Director: Robert Greene
An anonymous double-garage with its wide door closed. Slowly it opens, sliding up to reveal… boxes. Boxes atop boxes. As high as the ceiling, as deep as the garage goes, so it seems. These are case files. Sexual abuse case files.
The Catholic church’s unending connection to pedophiliac horror stories isn’t funny anymore. Not that it ever really was. But that hasn’t stopped it becoming the punchline of so many standup routines and panel show gags. Perhaps not out of cruelty, but as a reflex action. The ever-presence of such revelations is as good a litmus test as any of the church’s inability to progress or even discipline itself; as corrupt an institution as any other, but with such a morbidly perverse predilection that it almost defies belief. Perhaps that’s why it perpetuates in such astonishing numbers. Enough, in Kansas alone, to fill one solicitor’s double garage with boxes. Boxes of lives.
Robert Greene’s prior interest in both performance and complex psychological conundrums (see docs Actress and Kate Plays Christine) positions him as qualified to probe further into this unsavory territory, and particularly from such a unique perspective. His work is often bereft of sensationalism, instead itemising the banal invisibility of trauma. The dullness of suffering unrecognised by others. Procession blurs the lines between documentary and reconstruction, casting survivors as actors in dramatisations of their own all-too-common cases.
In August of 2018, Greene saw a press conference in which a group of survivors addressed over 230 cases in one Kansas county alone. Greene reached out to this community to make this film.
Perhaps what surprises the most is the humour in the piece, particularly from the performers; members of a trauma therapy group already versed in the machinations of roleplay. Theatre is just one of the tools involved in providing an outlet for unreconciled emotions. By partaking in this film, each is contributing to their own self-empowerment. Tearfully, one of the men likens their mission to Marvel’s Avengers, citing the piece as their own Thor’s hammer. Greene, acknowledging this, credits them all as co-creators of the finished film.
It’s more than just a gesture. The group (all men in their 40s through 60s) steer the content of the piece, write their own scripts, workshop its content. As a result, Procession is a film that documents its own making; a carryover from Greene’s last film Kate Plays Christine, but also something it shares with a great tradition of movies about moviemaking. About creation. About collaboration.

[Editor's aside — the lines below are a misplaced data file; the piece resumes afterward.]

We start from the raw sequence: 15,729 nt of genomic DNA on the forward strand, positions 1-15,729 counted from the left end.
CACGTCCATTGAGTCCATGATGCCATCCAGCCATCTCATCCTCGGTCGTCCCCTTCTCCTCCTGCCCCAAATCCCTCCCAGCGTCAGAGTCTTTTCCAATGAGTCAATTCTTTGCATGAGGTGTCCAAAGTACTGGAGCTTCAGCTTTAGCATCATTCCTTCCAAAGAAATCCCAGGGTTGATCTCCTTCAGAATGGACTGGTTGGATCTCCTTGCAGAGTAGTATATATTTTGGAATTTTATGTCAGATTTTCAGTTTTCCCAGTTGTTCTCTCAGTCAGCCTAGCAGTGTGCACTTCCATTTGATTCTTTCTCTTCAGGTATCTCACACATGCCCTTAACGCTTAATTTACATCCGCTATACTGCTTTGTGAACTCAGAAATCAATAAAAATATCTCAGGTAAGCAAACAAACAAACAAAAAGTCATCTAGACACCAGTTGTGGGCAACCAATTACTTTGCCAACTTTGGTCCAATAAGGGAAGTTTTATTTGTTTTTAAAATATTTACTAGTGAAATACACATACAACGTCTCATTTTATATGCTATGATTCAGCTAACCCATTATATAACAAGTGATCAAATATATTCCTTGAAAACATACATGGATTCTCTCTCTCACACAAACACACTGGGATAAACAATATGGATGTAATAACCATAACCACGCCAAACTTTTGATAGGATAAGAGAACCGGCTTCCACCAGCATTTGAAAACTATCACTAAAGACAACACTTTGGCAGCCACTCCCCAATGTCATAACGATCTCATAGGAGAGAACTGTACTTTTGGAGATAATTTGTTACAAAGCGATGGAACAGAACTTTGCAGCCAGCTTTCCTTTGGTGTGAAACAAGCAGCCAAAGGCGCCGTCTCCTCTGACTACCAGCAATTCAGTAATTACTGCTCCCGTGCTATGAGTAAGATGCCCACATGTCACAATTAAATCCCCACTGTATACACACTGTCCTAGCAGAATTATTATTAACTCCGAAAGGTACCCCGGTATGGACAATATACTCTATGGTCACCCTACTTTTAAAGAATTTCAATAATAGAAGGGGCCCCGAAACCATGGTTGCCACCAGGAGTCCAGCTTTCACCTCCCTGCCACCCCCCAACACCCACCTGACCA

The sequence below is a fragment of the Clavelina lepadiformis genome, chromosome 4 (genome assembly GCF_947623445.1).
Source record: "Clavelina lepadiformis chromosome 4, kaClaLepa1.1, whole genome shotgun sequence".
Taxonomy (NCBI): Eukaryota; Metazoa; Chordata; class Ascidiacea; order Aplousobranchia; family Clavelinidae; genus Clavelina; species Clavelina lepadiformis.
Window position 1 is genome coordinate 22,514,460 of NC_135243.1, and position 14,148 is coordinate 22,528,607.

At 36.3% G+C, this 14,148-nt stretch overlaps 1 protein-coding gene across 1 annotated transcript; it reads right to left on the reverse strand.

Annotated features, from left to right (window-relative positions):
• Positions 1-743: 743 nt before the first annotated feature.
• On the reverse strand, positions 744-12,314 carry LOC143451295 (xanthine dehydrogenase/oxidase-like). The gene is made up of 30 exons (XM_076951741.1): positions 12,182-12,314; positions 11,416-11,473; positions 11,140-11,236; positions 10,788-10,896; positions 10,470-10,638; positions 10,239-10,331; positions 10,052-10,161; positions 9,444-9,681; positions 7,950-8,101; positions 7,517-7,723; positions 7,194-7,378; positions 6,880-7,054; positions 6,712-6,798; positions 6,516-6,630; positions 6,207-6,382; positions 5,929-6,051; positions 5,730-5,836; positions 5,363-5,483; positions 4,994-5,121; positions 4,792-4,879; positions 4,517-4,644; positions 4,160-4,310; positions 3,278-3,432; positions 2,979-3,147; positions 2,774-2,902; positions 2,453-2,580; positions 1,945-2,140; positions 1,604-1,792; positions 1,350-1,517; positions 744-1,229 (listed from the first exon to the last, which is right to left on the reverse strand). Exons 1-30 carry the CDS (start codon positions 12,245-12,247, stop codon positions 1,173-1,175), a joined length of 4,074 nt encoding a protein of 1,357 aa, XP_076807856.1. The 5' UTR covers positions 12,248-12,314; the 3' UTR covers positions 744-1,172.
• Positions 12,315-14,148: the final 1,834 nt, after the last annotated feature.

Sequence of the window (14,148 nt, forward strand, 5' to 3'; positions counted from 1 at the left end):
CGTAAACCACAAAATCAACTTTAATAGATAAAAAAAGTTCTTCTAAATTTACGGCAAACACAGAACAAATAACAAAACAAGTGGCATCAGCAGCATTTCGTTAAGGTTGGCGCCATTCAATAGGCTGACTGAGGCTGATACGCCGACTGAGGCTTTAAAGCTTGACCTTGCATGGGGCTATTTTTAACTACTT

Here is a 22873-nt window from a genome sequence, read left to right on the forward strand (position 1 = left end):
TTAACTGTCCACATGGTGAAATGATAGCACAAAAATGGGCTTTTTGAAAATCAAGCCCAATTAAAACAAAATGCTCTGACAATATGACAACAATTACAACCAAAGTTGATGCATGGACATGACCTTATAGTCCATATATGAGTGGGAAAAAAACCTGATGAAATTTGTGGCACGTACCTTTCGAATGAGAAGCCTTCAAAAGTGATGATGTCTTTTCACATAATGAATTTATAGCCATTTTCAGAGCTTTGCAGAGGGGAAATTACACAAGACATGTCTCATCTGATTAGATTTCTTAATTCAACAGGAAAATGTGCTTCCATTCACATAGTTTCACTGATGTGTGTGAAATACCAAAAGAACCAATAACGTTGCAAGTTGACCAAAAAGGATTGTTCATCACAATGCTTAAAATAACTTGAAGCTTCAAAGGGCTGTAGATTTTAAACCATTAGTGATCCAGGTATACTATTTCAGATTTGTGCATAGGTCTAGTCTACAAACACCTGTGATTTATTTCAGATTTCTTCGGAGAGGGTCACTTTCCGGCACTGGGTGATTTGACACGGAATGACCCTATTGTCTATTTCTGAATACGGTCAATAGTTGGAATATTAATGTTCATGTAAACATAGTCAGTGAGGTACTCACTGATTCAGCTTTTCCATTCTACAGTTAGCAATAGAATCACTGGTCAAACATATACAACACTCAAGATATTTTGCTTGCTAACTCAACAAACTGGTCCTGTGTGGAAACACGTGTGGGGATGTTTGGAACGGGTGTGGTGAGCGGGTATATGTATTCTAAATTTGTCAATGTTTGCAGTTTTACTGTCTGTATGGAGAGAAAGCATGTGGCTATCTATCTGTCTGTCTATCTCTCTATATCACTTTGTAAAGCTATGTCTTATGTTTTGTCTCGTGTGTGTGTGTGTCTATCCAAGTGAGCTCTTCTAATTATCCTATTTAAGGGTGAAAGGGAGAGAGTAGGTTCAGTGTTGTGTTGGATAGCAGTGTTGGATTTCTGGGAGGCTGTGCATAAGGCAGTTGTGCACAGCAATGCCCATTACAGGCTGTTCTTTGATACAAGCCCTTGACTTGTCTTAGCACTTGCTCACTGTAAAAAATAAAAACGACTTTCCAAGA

It is also a progression – or maybe even an inversion – of Kate Plays Christine. Where that film followed actor Kate Lyn Sheil as she tried to inhabit the mindset of suicidal newscaster Christine Chubbuck, here Greene has extant survivors re-inhabiting their own experiences. In the process his film connects to the likes of Samira Makhmalbaf’s The Apple, and Joshua Oppenheimer and Christine Cynn’s The Act of Killing. One senses the hope that the act of provocation will similarly allow new breakthroughs for those involved. That it will be a creative act of rebirth and renewal. A bringer of change.
Decisions made between survivors interrogate the responsibilities of filmmaking, interrogate the artistic value of certain choices and representations. In doing so they inadvertently critique both Greene’s act of documenting, and also the wider parameters of filmmaking. Many of the conversations that occur here could be exploded out to how violence and vengeance are depicted in cinema. Particularly but not exclusively within rape-revenge cinema.
The scenes they create, ultimately, are strangely – but understandably – dissociative. Unnatural lighting dominates. Sickly bleeds of red and green redolent of horror movies, expressive of extreme emotion. Or else they’re fragmented. Made up of pieces of information, snatched and collaged, or whitewashed, as if the whole is too much. Only one explodes into a tirade of expletive Tarantino-style fury and no-one touches the acts of abuse themselves. Watching these creators welling up as they shoot is raw to see. Their varying recreations are evidently close enough to the bone. That one prominently features a confessional is nakedly self-reflexive.
The film also prods at the fallibility of memory. A good portion of the second hour is taken up by two of the men searching, with increasing frustration, for a place that isn’t where they thought it would be. The local landmarks have all changed and the people they stop and talk to lead them this way and that. It’s like watching them chase their own memories down the interior avenues of the mind. That great inescapable labyrinth that has the power to warp and distort.
“We didn’t come here before did we?” one asks the other, as one would when reliving a trauma that insists on replaying itself. One of their cohorts quite insightfully questions whether they truly want to reach their destination or not. When familiarity does finally assert itself, the reaction is revelatory. There’s no map to where these men are now.
In one of the film’s most bittersweet moments, one of the survivors counts up, “eleven accusations? That’s enough”, as though this will, finally, be the end of it. That this belief – this wish – is wholly unbelievable in the context of our present world speaks to the anger-inducing futility ever-present in this ongoing and commonplace crisis.